1. re: ferret

              I think that's the best way of describing the noise. It's not loud enough to be irritating when I cook with it, but if I were trying to have a conversation around it, it might be a bit bothersome. It's not that bad, though - just a fan.

              I don't use my induction cooker for shabu, just for all my regular cooking. I've been using it nonstop for half a year and, honestly, I love it. We bought it because the radiant heat cooker wasn't working when we moved into this apartment, and now I only use the radiant heat burner if I *must* cook two things at the same time. Given my ideal kitchen, I would have a gas range and an induction cooker. Mine is a single burner and cost me S$35, which was the cheapest model available where we are (Singapore).

              As for boiling - oh, yeah, really not a worry. Seriously. It boils water faster than a gas burner. Say, five liters of water in about, oh, three minutes at a guess to a full rolling boil. Fast.

              But yes, you *must* have induction-cooker-compatible cookware, meaning the bottoms of the pots/pans must be magnetic and flat. If they aren't, it won't work.

              Safety wise? Yep, it's ideal. I can't burn myself on an induction cooker, and it's not because I haven't tried. Seriously, I'm clumsy, so this is a concern. But in terms of safety? Induction rates at the very top of the pile of all cookers as far as I'm concerned.

              If it were me, I'd get one. Induction cookers are a beautiful beautiful thing.

              1. re: ferret

                The heavier the pot the less vibration (noise). Try swapping out your pot for a heavier pot.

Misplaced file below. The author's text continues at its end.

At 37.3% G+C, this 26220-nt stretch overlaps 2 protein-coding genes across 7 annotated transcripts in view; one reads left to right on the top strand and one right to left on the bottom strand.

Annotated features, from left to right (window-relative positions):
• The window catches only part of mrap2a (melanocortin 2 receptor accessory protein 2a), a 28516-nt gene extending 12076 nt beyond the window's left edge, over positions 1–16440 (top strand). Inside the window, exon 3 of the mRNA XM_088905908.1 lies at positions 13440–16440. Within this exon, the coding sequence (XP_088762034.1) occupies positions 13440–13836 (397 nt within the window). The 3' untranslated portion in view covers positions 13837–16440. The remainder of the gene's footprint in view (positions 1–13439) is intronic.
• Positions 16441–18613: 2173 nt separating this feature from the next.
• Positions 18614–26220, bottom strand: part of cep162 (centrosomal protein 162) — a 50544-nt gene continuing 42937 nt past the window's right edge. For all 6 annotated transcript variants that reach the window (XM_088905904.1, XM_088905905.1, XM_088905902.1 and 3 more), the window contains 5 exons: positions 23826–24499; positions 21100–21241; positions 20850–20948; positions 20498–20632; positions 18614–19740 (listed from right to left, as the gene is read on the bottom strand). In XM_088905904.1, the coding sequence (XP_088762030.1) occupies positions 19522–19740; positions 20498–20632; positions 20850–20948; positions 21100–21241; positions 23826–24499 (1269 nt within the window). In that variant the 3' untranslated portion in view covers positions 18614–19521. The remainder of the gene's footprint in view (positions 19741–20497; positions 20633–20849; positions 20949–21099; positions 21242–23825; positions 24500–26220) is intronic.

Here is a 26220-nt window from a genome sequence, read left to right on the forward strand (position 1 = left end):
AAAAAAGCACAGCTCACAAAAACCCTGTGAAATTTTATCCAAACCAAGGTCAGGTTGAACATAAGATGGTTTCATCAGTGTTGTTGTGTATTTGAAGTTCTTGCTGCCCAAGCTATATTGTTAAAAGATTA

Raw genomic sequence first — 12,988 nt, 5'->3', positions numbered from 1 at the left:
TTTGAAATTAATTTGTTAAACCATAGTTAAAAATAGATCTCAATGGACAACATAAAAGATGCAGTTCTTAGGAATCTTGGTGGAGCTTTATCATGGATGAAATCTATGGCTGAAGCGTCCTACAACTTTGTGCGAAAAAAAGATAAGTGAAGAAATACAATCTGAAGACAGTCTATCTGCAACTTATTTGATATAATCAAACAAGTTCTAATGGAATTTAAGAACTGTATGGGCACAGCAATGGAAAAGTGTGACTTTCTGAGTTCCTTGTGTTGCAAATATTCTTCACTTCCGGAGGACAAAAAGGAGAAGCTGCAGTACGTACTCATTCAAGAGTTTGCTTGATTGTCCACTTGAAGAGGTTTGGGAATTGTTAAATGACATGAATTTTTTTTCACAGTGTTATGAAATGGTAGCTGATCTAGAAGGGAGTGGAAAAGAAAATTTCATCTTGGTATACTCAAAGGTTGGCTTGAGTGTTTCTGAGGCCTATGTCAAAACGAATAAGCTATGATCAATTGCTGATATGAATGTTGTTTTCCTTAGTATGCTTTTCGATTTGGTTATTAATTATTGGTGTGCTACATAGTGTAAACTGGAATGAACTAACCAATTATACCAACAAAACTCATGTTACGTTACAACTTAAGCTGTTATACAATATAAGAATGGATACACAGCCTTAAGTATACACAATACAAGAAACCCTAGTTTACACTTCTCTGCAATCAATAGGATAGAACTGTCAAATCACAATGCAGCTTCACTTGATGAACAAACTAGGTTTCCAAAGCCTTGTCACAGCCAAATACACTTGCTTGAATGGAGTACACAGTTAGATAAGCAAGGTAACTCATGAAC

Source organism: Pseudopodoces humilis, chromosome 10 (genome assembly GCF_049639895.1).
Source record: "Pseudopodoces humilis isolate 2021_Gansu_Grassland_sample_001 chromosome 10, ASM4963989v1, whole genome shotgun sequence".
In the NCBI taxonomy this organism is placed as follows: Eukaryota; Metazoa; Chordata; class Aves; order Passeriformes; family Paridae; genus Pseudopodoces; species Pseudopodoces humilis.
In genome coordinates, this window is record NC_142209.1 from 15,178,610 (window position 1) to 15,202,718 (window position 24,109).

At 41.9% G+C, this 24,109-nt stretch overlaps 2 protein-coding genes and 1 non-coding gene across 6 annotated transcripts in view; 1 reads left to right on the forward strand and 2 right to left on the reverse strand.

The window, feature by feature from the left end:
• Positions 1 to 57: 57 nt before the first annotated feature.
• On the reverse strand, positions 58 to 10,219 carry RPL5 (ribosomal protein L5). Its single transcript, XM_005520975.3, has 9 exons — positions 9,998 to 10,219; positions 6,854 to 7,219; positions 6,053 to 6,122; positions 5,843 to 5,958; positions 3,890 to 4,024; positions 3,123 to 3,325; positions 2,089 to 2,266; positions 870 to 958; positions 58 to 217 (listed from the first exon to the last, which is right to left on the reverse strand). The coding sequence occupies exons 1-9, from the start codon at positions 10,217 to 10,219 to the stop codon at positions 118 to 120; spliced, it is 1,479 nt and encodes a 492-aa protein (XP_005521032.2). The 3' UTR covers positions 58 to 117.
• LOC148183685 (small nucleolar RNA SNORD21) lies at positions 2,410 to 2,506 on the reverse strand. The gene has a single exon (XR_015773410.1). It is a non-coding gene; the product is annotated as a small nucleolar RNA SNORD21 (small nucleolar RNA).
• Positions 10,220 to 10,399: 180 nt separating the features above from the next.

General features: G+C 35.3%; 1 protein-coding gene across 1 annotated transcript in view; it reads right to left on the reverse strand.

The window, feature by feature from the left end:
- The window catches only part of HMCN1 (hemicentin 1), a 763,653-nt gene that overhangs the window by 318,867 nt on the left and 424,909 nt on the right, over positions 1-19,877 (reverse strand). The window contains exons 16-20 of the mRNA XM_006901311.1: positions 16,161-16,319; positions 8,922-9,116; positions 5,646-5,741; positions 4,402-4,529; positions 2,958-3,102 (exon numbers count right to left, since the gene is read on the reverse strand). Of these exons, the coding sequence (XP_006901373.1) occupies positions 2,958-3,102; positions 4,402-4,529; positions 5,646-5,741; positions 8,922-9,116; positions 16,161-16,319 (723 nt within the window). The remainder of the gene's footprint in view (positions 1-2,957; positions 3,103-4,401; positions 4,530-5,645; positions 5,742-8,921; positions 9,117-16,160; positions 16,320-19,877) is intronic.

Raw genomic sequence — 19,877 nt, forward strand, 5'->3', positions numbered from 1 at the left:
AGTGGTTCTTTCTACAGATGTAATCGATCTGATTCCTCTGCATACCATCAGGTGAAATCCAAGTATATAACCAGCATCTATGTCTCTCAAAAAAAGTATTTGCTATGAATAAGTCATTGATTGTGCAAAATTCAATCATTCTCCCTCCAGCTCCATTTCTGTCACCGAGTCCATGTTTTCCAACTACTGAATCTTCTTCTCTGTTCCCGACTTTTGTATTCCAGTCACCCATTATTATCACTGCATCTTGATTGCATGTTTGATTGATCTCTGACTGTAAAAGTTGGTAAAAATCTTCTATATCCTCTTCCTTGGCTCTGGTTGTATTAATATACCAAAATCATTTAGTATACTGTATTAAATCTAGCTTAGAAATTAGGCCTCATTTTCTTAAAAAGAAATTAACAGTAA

2. I use a portable induction burner as my only cooking element in my kitchen. I have made nabe on it though I have an electric nabe/shabu pot I would typically use instead. I love my induction and if it ever dies I will replace it with a dual burner portable unit I have found. I have been using it many times a day every day for a year now. Mine was on sale from $60 to $30 and is quiet. It is Yamazen brand, Any of the higher end Japanese models should work well for you.

            1 Reply
            1. re: TeRReT

              Thanks all, for your comments, I think it did help to clarify some concerns I had. I'll add a postscript to this thread once I do find a burner that perhaps will be of some help to some other hapless.

            2. Hi everyone , I need help please. I am trying to find a induction cooker/burner/stovetop that can be place ontop of my dinner table. I am trying to find a round one, because i have a 12" hole that i have drill into my stone table top. I have trouble finding one burner that is 1-> round , 2-> about 12" wide . Please , any advice or suggestion will be most welcome, thank-you.

              1 Reply
              1. re: Jtang21g

                Better to buy a unit before making the hole, I think. If you can enlarge the hole slightly to a rectangular shape, you could use this:


                You should have started a new thread for this, by the way.